05 March: Arriving in Auckland – 2014 GSA Distinguished International Lecture Tour

3/5/14

Auckland is the biggest city in New Zealand. I gave two lectures at the University of Auckland which is located in the heart of the city.

Clock tower at the University of Auckland.
Clock tower at the University of Auckland.

The Auckland area is lovely with many volcanic cones and scenic shorelines and beaches.

A lovely scene at Huia bay.
A lovely scene at Huia bay.

 

We had a chance to get in a day of geologizing with local expert Bruce Hayward. I got to see carbonate concretions, iron mineralization, turbidites, scoria cones, volcanic flows around trees, and more.

Two large Cretaceous carbonate concretions positioned at an Auckland traffic intersection are even larger than the famed Moeraki boulders of the South Island.
Two large Cretaceous carbonate concretions positioned at an Auckland traffic intersection are even larger than the famed Moeraki boulders of the South Island.
 Miocene Waitemata Group carbonate concretions are exposed at Musik Point during low tide.

Miocene Waitemata Group carbonate concretions are exposed at Musik Point during low tide.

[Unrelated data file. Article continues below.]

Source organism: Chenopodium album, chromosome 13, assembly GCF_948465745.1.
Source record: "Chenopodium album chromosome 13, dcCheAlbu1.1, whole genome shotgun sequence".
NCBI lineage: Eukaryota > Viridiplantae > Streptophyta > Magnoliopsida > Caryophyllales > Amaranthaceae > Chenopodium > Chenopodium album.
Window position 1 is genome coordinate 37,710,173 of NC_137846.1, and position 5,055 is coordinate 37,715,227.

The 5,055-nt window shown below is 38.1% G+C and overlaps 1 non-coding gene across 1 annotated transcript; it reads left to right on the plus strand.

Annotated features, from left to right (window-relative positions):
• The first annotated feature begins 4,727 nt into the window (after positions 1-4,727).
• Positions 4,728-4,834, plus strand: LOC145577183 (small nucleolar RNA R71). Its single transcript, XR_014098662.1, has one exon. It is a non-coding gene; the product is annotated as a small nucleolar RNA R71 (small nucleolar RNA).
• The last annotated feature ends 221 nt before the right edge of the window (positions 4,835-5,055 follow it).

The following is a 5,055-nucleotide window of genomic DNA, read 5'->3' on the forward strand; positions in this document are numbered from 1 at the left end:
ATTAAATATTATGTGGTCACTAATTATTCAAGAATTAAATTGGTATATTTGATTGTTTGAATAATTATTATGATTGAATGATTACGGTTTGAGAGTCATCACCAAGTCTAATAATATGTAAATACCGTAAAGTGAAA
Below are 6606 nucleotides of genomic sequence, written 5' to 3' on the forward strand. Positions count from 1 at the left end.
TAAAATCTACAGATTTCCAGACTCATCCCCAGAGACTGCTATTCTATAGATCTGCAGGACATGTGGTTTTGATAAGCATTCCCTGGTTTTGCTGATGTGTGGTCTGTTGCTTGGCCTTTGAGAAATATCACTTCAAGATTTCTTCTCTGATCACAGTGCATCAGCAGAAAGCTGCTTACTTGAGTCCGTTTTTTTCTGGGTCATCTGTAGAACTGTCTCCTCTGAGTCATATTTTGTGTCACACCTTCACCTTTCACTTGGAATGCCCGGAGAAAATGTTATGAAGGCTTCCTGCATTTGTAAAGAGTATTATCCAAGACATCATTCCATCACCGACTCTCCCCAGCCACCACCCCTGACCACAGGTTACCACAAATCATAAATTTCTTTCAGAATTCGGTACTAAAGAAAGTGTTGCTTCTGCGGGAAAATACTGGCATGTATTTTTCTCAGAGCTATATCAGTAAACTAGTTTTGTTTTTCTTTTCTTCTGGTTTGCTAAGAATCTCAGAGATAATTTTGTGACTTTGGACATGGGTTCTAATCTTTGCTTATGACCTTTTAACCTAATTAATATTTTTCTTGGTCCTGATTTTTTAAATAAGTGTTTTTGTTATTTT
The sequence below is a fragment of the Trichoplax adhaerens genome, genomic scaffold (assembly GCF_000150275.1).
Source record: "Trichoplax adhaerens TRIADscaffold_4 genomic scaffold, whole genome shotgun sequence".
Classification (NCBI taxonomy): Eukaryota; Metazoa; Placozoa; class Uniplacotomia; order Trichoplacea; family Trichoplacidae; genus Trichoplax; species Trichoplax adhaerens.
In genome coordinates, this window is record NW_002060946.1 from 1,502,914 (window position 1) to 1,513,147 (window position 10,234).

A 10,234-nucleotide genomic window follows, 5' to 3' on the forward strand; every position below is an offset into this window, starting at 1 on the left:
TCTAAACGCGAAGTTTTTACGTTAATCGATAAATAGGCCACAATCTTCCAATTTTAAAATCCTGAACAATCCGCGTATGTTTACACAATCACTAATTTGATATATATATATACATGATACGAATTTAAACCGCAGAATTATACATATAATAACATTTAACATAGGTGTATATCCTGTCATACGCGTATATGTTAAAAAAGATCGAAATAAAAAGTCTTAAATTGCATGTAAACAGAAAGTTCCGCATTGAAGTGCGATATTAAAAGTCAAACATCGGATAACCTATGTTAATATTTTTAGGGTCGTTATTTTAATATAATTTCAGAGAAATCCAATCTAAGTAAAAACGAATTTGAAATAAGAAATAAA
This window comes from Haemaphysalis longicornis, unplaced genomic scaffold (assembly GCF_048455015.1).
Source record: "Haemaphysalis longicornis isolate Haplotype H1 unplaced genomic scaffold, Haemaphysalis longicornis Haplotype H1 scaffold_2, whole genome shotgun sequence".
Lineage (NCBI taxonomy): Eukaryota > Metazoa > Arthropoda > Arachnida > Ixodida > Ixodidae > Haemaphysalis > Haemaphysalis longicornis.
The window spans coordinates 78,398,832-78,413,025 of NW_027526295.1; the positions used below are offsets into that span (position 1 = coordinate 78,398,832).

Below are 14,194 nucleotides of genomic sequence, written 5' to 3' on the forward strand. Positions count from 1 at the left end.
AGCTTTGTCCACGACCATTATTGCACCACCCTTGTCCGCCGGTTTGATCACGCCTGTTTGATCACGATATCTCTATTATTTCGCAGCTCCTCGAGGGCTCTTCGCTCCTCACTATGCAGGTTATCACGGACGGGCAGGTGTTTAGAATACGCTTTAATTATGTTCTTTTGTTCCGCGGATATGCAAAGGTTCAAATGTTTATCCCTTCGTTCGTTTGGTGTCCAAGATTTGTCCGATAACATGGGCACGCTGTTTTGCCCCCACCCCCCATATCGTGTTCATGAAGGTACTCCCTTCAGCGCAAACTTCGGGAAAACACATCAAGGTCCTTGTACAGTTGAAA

From Mount Eden, one can get a beautiful view of the city of Auckland.  The grassy foreground is a crater at the top of the cone. The sides of the cones were terraced by Maori natives for defensive stockades.
From Mount Eden, one can get a beautiful view of the city of Auckland. The grassy foreground is a crater at the top of the cone. The sides of the cones were terraced by Maori natives for defensive stockades.

Our field day covered Auckland’s changing weather: pelting rain, misty showers, and bright sun.

Margie

 

One thought on “05 March: Arriving in Auckland – 2014 GSA Distinguished International Lecture Tour

  1. From New Delhi to Auckland – you are certainly uniting geoscientists with your deep passion and liking for geology and GSA’s globalization theme. I was intrigued by seeing mega Cretaceous carbonate concretions; I also observed large Cretaceous sideritic concretions often reaching more than a meter diameter in the Upper Cretaceous Frontier Formation (Bighorn Basin, Wyoming). Enjoy your time in New Zealand and I sure intend to follow your fantastic travel commentary. Pictures were textbook quality and thanks for taking the time to capture these. Naz

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